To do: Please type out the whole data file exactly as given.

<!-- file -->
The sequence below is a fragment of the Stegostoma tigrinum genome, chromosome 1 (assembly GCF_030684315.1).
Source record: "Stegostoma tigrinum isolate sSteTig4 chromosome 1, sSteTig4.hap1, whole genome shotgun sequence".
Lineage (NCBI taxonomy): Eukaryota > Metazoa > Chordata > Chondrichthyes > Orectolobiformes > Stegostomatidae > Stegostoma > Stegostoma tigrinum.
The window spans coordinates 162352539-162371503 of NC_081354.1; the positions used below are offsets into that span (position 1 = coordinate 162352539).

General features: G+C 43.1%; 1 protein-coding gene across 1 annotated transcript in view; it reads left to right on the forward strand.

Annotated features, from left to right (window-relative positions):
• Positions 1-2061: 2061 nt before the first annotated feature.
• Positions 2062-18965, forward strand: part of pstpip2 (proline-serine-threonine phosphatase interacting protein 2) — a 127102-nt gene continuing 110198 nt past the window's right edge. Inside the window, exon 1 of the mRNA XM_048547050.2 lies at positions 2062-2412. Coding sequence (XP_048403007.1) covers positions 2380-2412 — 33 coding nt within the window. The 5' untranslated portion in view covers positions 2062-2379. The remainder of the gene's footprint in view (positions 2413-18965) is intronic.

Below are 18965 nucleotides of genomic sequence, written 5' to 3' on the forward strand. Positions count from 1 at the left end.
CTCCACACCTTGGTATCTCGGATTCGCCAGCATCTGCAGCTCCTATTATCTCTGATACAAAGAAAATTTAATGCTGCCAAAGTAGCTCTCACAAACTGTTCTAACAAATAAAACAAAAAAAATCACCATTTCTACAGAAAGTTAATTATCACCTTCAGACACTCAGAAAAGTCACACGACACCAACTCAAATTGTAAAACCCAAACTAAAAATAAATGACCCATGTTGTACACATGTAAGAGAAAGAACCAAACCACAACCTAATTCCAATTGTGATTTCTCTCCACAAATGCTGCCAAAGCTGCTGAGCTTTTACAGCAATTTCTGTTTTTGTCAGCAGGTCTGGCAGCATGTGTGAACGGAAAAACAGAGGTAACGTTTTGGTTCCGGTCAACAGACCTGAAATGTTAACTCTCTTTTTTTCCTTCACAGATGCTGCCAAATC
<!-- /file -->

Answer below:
The sequence below is a fragment of the Stegostoma tigrinum genome, chromosome 1 (assembly GCF_030684315.1).
Source record: "Stegostoma tigrinum isolate sSteTig4 chromosome 1, sSteTig4.hap1, whole genome shotgun sequence".
Lineage (NCBI taxonomy): Eukaryota > Metazoa > Chordata > Chondrichthyes > Orectolobiformes > Stegostomatidae > Stegostoma > Stegostoma tigrinum.
The window spans coordinates 162352539-162371503 of NC_081354.1; the positions used below are offsets into that span (position 1 = coordinate 162352539).

General features: G+C 43.1%; 1 protein-coding gene across 1 annotated transcript in view; it reads left to right on the forward strand.

Annotated features, from left to right (window-relative positions):
• Positions 1-2061: 2061 nt before the first annotated feature.
• Positions 2062-18965, forward strand: part of pstpip2 (proline-serine-threonine phosphatase interacting protein 2) — a 127102-nt gene continuing 110198 nt past the window's right edge. Inside the window, exon 1 of the mRNA XM_048547050.2 lies at positions 2062-2412. Coding sequence (XP_048403007.1) covers positions 2380-2412 — 33 coding nt within the window. The 5' untranslated portion in view covers positions 2062-2379. The remainder of the gene's footprint in view (positions 2413-18965) is intronic.

Below are 18965 nucleotides of genomic sequence, written 5' to 3' on the forward strand. Positions count from 1 at the left end.
CTCCACACCTTGGTATCTCGGATTCGCCAGCATCTGCAGCTCCTATTATCTCTGATACAAAGAAAATTTAATGCTGCCAAAGTAGCTCTCACAAACTGTTCTAACAAATAAAACAAAAAAAATCACCATTTCTACAGAAAGTTAATTATCACCTTCAGACACTCAGAAAAGTCACACGACACCAACTCAAATTGTAAAACCCAAACTAAAAATAAATGACCCATGTTGTACACATGTAAGAGAAAGAACCAAACCACAACCTAATTCCAATTGTGATTTCTCTCCACAAATGCTGCCAAAGCTGCTGAGCTTTTACAGCAATTTCTGTTTTTGTCAGCAGGTCTGGCAGCATGTGTGAACGGAAAAACAGAGGTAACGTTTTGGTTCCGGTCAACAGACCTGAAATGTTAACTCTCTTTTTTTCCTTCACAGATGCTGCCAAATC